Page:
For my mom on Mother’s Day

Evadna and Trina February 1967

As Mother’s Day drew near, I once again found myself shopping for the perfect card for my mother.

Shopping for my mother is never an easy task, but card shopping for her is next to impossible.

I just can’t equate any of the flowery, sappy cards with my mother.

Granted, I’m not the flowery, sappy type myself, but compared to her? I’m a sentimental fool. I would be kidding myself and others if I claimed I had never wished my mother was the warm fuzzy type. Or that I didn’t find her a bit too serious and intense. Or that on more than one occasion (count hundreds in my teen years), I’d wished she was more like other mothers.

But I’d also be kidding myself if I didn’t recognize that if it weren’t for my mom, I wouldn’t be me. And, although it’s taken way too many years for me to publicly admit the fact, I really do like myself. So thanks Mom.

Thanks for living your life on your own terms and not bending to societal pressures. And thanks for expecting that I do the same.

Thanks for having the fortitude to speak out for what you believe, even when everyone else is keeping quiet. And thanks for expecting I do the same.

Thanks for taking on stereotypical male roles and responsibilities. And thanks for expecting I do the same.

Thanks for living a life that demonstrates what you do for others is more important than accumulating material possessions. And thanks for expecting I do the same.

Thanks for taking time to pursue your own dreams and passions while still ensuring your children get everything they need. And thanks for expecting I do the same.

And while I am grateful for everything my mom is and did, I’ve never have found the perfect Mother’s Day card to share that message. This year, I settled on one that simply said “You are special.” But I wish I could find the perfect card for her.

It would be a card that tells her to relax. She did her job as mother, and she did it brilliantly. It would tell her that she needs to stop worrying about her perceived missteps and focus on the facts: both of her kids turned out just fine. We never went to jail and we never made headlines for our bad behavior (at least I never made headlines for my bad behavior, I’m not sure my brother even participated in bad behavior.)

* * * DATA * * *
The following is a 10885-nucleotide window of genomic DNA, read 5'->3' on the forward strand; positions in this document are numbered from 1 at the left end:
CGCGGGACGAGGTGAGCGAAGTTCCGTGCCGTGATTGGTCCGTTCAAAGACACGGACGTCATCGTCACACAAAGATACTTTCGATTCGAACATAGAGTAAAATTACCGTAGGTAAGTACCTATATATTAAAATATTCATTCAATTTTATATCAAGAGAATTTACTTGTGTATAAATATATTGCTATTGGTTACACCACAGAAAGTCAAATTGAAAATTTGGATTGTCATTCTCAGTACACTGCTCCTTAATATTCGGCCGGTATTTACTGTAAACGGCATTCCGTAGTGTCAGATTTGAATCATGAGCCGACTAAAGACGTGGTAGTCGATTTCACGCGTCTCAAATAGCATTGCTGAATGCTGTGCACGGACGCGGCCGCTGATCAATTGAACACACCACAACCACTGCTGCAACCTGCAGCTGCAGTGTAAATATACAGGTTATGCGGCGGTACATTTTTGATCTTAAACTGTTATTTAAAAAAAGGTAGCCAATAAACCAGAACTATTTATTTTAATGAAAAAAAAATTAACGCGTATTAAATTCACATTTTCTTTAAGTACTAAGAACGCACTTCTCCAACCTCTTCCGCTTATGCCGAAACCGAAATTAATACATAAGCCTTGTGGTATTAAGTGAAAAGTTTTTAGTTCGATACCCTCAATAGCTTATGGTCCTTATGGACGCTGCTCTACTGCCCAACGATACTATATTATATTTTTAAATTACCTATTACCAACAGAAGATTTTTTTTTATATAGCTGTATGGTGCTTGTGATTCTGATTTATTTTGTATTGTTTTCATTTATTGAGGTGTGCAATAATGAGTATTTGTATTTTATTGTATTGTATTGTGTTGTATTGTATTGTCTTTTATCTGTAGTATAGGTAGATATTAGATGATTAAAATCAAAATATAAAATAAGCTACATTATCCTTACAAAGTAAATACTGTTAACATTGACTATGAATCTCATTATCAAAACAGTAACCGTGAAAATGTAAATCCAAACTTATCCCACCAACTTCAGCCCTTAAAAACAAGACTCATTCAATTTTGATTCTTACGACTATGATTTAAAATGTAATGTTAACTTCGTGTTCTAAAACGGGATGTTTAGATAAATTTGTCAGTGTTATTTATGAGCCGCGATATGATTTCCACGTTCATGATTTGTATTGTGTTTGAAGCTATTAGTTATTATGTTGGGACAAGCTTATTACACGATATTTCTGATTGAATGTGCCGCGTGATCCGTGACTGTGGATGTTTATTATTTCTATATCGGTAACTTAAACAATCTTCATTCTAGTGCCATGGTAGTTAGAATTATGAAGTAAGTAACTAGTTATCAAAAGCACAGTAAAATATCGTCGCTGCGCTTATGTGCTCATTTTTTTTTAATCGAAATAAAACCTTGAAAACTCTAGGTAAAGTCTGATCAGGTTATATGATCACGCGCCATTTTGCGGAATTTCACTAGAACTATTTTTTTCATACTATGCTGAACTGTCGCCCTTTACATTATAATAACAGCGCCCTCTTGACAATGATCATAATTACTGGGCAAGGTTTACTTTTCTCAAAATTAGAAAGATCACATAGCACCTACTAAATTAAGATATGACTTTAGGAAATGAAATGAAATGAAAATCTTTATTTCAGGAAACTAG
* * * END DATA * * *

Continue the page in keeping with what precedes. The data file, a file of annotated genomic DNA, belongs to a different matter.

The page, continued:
It would tell her she helped stack the odds in our favor so that we could live happy, productive lives. We are both well-educated, we are both responsible for ourselves and our own families and we are both parents who greatly appreciate that we had positive role models in our parents.

Most importantly, the card would tell her that she gave her children the best gift of all: the gift of knowing we are accepted and appreciated for being who we are with all our own flaws and quirks.

So instead of providing her with the perfect card, the best I can do is write my thoughts and share them with anyone who is willing to read them.

Happy Mother’s Day Mom.

I love you!

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About Trina Bartlett

I live in the Eastern Panhandle of WV, with one dog, two cats, a daughter in high school, a son starting his latest adventures at West Virginia University and a husband who works strange hours. When I'm not working as a director at a nonprofit social service organization or being a mom, I can generally be found riding my bike, walking my dog and stirring things up.

Posted on May 6, 2011, in Family, My life and tagged , , , . Bookmark the permalink. Leave a comment.

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